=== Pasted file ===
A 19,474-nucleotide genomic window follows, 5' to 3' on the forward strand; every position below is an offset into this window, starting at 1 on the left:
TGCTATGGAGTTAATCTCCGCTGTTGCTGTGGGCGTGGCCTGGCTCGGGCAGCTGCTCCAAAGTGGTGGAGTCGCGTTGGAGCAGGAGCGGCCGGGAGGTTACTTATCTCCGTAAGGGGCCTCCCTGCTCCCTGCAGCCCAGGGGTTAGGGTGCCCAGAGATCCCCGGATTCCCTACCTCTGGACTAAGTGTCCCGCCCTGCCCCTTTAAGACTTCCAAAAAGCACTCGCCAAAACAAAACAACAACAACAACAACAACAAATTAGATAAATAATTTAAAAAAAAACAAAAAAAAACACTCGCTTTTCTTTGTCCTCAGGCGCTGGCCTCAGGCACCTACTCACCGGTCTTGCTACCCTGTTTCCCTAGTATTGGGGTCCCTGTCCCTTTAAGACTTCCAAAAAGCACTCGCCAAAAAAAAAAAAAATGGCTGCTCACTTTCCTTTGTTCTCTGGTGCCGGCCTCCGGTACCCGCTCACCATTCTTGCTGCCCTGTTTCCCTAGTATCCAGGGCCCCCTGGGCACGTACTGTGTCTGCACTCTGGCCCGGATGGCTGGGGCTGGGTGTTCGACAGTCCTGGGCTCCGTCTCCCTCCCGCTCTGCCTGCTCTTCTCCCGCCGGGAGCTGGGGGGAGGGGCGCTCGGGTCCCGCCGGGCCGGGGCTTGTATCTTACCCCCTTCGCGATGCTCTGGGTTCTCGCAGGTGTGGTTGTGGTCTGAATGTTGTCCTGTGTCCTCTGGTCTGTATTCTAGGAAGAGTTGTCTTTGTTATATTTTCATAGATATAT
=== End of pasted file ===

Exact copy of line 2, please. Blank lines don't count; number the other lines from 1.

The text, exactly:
TGCTATGGAGTTAATCTCCGCTGTTGCTGTGGGCGTGGCCTGGCTCGGGCAGCTGCTCCAAAGTGGTGGAGTCGCGTTGGAGCAGGAGCGGCCGGGAGGTTACTTATCTCCGTAAGGGGCCTCCCTGCTCCCTGCAGCCCAGGGGTTAGGGTGCCCAGAGATCCCCGGATTCCCTACCTCTGGACTAAGTGTCCCGCCCTGCCCCTTTAAGACTTCCAAAAAGCACTCGCCAAAACAAAACAACAACAACAACAACAACAAATTAGATAAATAATTTAAAAAAAAACAAAAAAAAACACTCGCTTTTCTTTGTCCTCAGGCGCTGGCCTCAGGCACCTACTCACCGGTCTTGCTACCCTGTTTCCCTAGTATTGGGGTCCCTGTCCCTTTAAGACTTCCAAAAAGCACTCGCCAAAAAAAAAAAAAATGGCTGCTCACTTTCCTTTGTTCTCTGGTGCCGGCCTCCGGTACCCGCTCACCATTCTTGCTGCCCTGTTTCCCTAGTATCCAGGGCCCCCTGGGCACGTACTGTGTCTGCACTCTGGCCCGGATGGCTGGGGCTGGGTGTTCGACAGTCCTGGGCTCCGTCTCCCTCCCGCTCTGCCTGCTCTTCTCCCGCCGGGAGCTGGGGGGAGGGGCGCTCGGGTCCCGCCGGGCCGGGGCTTGTATCTTACCCCCTTCGCGATGCTCTGGGTTCTCGCAGGTGTGGTTGTGGTCTGAATGTTGTCCTGTGTCCTCTGGTCTGTATTCTAGGAAGAGTTGTCTTTGTTATATTTTCATAGATATAT